The U.K. and EU chief Brexit negotiators are in self-isolation Friday as a result of the coronavirus outbreak, throwing the timeline of Brexit talks into doubt.
David Frost, 55, is in self-isolation after showing symptoms of coronavirus, according to a British official.
And the EU's Michel Barnier, 69, announced Thursday that he had tested positive for the virus.
The two top officials met for the first round of talks in Brussels two weeks ago, but have not had contact since.
"I would like to inform you that I have tested positive for #COVID19. I am doing well and in good spirits. I am following all the necessary instructions, as is my team,” Barnier tweeted. "For all those affected already, and for all those currently in isolation, we will get through this together.”
A U.K. government representative responded: "We send Michel Barnier our best wishes for his recovery.”
British-EU trade talks are due to be completed by the end of the year. If no deal is reached, the two sides would trade on World Trade Organization (WTO) terms, which would involve the imposition of tariffs and quotas.
Anadolu Agency (AA) spoke with two experts to see if the coronavirus outbreak would affect Brexit talks.
UK: Keep calm and carry on
Before coronavirus emerged, British Prime Minister Boris Johnson ruled out any further extension to Brexit, as he ran his election campaign on the slogan "Get Brexit Done.”
Extending the transition period would also mean the U.K. would have to make financial contributions to the EU – something London would not want to do but Brussels would be happy to see happen as the EU has struggled to fill the £60 billion ($70 billion) hole left by the U.K. withdrawal.
One round of Brexit talks scheduled for earlier this week was already postponed due to the outbreak.
"We are confident that we can get this done, and I do not think that delaying Brexit negotiations would give anyone on either side of the channel the certainty they need,” said Foreign Secretary Dominic Raab.
It was suggested continuing negotiation through measures including increased use of video conferencing. The idea has run into problems considering the scale of the talks. The previous round of talks involved more than 200 officials across 11 working groups.
David Paton, professor of industrial economics at Nottingham University Business School, said: "There is no need to delay Brexit talks, at least at this stage. Clearly the EU side has an incentive to delay as they would be happy to see the U.K. tied to EU rules and paying contributions for as long as possible.
"What is needed is some clarity from the EU side as to whether they are really interested in a trade deal which is acceptable to the U.K., i.e. with U.K. no longer subject to the European Court of Justice in any respect. The indications so far are that they may not be interested and, if that is the case, there is no reason at all for an extension given the additional uncertainty that will bring."
"If the EU is able to commit in principle to a mutually acceptable trade deal, and the coronavirus crisis continues to dominate matters for several more months, then there might be a case for a very limited extension to tidy up technical arrangements. There is certainly no need to agree such an extension in the next few months and the U.K. government should resist the inevitable pressure they will face to do so.”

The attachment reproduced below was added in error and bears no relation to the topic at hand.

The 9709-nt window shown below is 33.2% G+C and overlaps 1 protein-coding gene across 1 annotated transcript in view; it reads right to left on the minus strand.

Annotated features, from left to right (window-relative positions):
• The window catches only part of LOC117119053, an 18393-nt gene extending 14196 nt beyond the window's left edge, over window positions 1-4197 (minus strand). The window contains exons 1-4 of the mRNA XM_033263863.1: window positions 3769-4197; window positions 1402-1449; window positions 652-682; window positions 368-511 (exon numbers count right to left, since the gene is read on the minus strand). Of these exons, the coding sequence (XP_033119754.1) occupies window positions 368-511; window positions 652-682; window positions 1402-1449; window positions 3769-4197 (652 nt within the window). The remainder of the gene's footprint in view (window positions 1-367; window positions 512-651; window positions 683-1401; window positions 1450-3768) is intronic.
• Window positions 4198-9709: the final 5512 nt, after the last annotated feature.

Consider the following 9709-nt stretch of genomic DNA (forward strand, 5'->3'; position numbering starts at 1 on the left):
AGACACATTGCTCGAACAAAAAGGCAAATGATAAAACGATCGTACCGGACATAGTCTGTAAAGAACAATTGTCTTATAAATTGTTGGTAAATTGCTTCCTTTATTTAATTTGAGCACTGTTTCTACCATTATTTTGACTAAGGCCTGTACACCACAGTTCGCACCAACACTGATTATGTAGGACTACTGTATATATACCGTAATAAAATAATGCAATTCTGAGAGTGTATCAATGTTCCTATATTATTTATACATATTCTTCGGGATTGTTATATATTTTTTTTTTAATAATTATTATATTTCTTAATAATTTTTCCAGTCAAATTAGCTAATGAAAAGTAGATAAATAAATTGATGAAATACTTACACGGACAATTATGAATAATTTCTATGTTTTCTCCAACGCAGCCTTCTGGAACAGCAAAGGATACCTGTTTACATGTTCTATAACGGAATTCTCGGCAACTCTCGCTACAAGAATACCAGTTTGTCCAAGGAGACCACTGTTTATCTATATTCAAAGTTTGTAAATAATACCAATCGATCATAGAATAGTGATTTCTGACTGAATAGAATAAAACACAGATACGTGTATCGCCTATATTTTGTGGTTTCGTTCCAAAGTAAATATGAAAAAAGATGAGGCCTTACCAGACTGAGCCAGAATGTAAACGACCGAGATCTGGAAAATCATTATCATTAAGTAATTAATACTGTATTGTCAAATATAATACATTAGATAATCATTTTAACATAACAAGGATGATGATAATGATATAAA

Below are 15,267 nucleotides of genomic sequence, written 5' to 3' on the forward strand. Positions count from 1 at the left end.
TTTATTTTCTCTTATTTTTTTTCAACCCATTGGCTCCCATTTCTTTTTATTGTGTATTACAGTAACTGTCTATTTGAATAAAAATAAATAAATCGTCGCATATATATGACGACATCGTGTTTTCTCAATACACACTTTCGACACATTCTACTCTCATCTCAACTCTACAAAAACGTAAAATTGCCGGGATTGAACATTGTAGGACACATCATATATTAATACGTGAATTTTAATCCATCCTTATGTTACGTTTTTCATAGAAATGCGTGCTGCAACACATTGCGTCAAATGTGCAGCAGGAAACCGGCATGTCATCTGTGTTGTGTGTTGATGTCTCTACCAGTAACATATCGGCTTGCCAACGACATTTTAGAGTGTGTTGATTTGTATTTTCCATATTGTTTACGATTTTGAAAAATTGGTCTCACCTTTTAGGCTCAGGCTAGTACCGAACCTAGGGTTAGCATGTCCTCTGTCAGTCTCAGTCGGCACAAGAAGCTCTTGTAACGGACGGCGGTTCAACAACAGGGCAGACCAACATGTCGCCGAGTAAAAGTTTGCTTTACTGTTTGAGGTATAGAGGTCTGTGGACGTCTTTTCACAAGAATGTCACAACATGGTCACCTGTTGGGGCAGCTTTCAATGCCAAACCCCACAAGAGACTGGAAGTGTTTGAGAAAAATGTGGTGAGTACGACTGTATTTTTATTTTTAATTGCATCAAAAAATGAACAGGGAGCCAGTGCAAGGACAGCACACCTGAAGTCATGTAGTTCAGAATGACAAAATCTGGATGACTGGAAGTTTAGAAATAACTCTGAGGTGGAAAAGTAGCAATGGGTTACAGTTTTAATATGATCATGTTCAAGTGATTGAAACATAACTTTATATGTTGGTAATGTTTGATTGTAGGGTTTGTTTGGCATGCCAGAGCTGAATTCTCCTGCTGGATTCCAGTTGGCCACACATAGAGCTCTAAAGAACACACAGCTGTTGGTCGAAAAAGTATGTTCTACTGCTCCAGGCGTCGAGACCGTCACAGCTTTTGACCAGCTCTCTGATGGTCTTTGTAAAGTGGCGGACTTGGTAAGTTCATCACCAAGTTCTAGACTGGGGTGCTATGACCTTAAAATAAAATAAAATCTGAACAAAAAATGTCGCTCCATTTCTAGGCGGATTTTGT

EU: Open to extension
Ursula von der Leyen, the president of the European Commission, told German radio the EU would be open to British requests to delay Brexit if such a request came through.
Professor Tim Bale, the deputy director of The U.K. in a Changing Europe initiative, said: "The U.K. government has made it clear again and again that it does not want to seek an extension. However, it’s becoming more and more difficult to believe that it will have any other reasonable choice. All its attention – quite rightly – is now focused upon the coronavirus emergency."
"This simply doesn’t leave it with sufficient bandwidth to conduct the negotiations as planned. Johnson should be able to get away with asking for an extension in those circumstances: even most Brexiteers, one presumes, would understand."
The U.K.-wide death toll from coronavirus hit 177 on Friday, an increase of 40 in 24 hours – the largest day-on-day increase since the start of the outbreak.
The virus officially known as COVID-19 emerged in Wuhan, China last December, and has spread to at least 166 countries and territories. The World Health Organization (WHO) declared the outbreak a pandemic.
Out of more than 275,000 confirmed cases, the death toll now exceeds 11,000 and more than 88,000 have recovered, according to Johns Hopkins University.
Despite the rising number of cases, most who become infected suffer only mild symptoms and recover.
Poll: British people support extension
According to a poll carried out by YouGov, 55% of the people in the Kingdom support an extension to the Dec. 31 deadline while 24% are against it. Some 21% stated that they "don't know." A whopping 79% of "Remain" voters supported the extension, the survey showed, while only one-third of "Leave" voters backed this. Some 44% of "Leave" voters are outright against the extension.
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